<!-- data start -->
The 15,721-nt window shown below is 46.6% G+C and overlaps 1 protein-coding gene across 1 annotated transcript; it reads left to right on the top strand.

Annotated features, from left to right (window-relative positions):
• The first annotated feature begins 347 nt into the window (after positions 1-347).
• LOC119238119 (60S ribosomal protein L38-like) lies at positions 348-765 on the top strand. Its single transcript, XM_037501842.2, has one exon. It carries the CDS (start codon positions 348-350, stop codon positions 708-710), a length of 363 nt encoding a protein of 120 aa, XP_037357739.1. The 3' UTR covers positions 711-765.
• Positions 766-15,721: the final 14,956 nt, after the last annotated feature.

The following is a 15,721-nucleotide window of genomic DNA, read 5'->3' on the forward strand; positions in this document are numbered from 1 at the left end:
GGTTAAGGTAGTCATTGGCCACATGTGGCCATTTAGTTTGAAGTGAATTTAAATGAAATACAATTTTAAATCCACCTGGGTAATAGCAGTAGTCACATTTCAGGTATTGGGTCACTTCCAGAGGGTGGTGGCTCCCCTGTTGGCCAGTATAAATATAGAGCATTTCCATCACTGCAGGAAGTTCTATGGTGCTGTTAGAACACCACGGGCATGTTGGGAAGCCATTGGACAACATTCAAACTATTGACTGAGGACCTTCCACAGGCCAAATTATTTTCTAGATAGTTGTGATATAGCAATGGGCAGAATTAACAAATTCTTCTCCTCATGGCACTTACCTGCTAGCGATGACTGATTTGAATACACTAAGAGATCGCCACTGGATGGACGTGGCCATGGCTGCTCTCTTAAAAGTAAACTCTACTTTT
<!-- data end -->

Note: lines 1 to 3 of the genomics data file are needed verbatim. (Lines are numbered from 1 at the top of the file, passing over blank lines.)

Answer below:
The 15,721-nt window shown below is 46.6% G+C and overlaps 1 protein-coding gene across 1 annotated transcript; it reads left to right on the top strand.

Annotated features, from left to right (window-relative positions):
• The first annotated feature begins 347 nt into the window (after positions 1-347).